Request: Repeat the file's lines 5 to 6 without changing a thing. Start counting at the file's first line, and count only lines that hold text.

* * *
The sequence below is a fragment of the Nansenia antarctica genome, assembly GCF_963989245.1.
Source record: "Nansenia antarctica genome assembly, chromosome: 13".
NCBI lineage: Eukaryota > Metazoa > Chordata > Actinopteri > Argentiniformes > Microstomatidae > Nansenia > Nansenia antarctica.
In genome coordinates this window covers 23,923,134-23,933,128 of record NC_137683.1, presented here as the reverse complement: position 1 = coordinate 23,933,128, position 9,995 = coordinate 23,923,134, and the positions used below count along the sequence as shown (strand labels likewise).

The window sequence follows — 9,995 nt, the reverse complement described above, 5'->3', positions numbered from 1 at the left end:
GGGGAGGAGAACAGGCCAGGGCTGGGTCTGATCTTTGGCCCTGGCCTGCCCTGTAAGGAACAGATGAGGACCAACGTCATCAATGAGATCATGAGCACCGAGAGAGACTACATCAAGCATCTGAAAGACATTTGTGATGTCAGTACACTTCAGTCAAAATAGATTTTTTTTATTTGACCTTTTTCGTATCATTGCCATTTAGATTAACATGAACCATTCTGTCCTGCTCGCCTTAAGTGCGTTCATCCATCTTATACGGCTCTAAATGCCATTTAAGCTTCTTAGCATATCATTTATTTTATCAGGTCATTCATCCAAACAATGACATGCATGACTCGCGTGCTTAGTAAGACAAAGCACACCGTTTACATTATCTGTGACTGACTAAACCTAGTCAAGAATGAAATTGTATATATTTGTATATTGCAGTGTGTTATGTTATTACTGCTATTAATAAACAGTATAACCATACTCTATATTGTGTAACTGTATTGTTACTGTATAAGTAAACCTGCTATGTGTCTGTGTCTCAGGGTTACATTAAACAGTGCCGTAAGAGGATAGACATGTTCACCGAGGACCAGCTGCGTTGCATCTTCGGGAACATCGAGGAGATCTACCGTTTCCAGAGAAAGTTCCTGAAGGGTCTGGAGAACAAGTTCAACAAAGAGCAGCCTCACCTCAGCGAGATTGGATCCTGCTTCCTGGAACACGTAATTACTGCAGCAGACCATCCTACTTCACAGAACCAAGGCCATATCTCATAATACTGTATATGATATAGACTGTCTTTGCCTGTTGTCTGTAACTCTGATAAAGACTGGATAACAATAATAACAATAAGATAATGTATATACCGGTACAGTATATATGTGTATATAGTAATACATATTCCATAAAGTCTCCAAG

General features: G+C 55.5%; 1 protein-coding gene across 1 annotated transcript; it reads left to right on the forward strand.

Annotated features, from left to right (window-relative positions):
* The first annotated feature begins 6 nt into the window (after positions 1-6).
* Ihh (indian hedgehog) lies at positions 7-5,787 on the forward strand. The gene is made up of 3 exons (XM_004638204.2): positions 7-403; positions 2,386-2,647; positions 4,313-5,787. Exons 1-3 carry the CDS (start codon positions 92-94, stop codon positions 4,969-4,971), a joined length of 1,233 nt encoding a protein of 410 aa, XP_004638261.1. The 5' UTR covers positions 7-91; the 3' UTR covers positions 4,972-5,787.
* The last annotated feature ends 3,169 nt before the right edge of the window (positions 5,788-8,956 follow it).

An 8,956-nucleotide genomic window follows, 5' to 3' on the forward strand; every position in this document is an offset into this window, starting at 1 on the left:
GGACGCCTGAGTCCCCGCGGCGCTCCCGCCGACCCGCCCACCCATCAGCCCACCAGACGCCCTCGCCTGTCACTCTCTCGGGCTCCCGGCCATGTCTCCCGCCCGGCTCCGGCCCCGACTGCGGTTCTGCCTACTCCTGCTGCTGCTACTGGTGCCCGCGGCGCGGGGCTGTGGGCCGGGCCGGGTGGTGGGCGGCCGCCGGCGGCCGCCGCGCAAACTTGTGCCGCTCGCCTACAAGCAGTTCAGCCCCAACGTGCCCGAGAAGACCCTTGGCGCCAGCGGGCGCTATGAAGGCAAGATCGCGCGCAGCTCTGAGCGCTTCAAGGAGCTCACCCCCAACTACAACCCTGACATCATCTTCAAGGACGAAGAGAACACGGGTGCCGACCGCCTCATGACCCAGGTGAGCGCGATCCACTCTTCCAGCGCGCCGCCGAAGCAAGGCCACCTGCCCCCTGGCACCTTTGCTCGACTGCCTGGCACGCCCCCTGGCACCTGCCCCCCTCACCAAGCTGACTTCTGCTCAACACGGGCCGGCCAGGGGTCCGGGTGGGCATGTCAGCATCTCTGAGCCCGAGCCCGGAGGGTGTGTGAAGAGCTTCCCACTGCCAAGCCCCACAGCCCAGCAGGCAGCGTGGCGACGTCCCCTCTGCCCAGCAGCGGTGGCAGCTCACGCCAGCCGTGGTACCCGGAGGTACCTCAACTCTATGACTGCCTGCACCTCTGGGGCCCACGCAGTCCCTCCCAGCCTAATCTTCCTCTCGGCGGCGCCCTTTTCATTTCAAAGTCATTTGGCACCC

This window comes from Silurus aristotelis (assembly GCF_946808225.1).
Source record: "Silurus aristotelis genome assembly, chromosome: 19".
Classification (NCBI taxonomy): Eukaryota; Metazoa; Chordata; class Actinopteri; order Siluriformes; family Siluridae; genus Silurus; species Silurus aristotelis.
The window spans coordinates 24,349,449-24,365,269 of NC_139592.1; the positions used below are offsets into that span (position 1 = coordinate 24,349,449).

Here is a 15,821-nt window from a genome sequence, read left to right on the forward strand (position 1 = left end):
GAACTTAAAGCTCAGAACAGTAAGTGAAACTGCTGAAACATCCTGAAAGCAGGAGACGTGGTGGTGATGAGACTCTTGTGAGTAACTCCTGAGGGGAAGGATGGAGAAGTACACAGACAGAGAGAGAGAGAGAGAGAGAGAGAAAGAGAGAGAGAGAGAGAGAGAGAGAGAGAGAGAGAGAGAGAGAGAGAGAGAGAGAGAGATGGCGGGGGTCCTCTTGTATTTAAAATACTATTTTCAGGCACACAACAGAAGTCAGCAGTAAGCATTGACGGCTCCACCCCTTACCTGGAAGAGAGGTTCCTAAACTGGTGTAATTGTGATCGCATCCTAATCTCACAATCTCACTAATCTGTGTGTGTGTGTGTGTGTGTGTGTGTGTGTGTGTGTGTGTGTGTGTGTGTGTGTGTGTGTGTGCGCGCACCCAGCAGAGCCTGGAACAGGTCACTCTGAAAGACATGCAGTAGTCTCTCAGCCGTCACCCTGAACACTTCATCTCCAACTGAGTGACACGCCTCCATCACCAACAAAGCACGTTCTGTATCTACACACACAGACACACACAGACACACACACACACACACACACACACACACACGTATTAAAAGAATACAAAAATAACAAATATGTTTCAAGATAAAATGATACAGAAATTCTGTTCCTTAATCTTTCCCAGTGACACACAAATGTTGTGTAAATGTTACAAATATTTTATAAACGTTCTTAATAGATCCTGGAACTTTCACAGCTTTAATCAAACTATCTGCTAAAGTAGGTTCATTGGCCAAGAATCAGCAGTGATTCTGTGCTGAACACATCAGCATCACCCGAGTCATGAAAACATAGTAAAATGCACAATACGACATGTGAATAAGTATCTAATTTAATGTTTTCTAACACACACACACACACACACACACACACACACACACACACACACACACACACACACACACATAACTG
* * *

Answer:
The window sequence follows — 9,995 nt, the reverse complement described above, 5'->3', positions numbered from 1 at the left end:
GGGGAGGAGAACAGGCCAGGGCTGGGTCTGATCTTTGGCCCTGGCCTGCCCTGTAAGGAACAGATGAGGACCAACGTCATCAATGAGATCATGAGCACCGAGAGAGACTACATCAAGCATCTGAAAGACATTTGTGATGTCAGTACACTTCAGTCAAAATAGATTTTTTTTATTTGACCTTTTTCGTATCATTGCCATTTAGATTAACATGAACCATTCTGTCCTGCTCGCCTTAAGTGCGTTCATCCATCTTATACGGCTCTAAATGCCATTTAAGCTTCTTAGCATATCATTTATTTTATCAGGTCATTCATCCAAACAATGACATGCATGACTCGCGTGCTTAGTAAGACAAAGCACACCGTTTACATTATCTGTGACTGACTAAACCTAGTCAAGAATGAAATTGTATATATTTGTATATTGCAGTGTGTTATGTTATTACTGCTATTAATAAACAGTATAACCATACTCTATATTGTGTAACTGTATTGTTACTGTATAAGTAAACCTGCTATGTGTCTGTGTCTCAGGGTTACATTAAACAGTGCCGTAAGAGGATAGACATGTTCACCGAGGACCAGCTGCGTTGCATCTTCGGGAACATCGAGGAGATCTACCGTTTCCAGAGAAAGTTCCTGAAGGGTCTGGAGAACAAGTTCAACAAAGAGCAGCCTCACCTCAGCGAGATTGGATCCTGCTTCCTGGAACACGTAATTACTGCAGCAGACCATCCTACTTCACAGAACCAAGGCCATATCTCATAATACTGTATATGATATAGACTGTCTTTGCCTGTTGTCTGTAACTCTGATAAAGACTGGATAACAATAATAACAATAAGATAATGTATATACCGGTACAGTATATATGTGTATATAGTAATACATATTCCATAAAGTCTCCAAG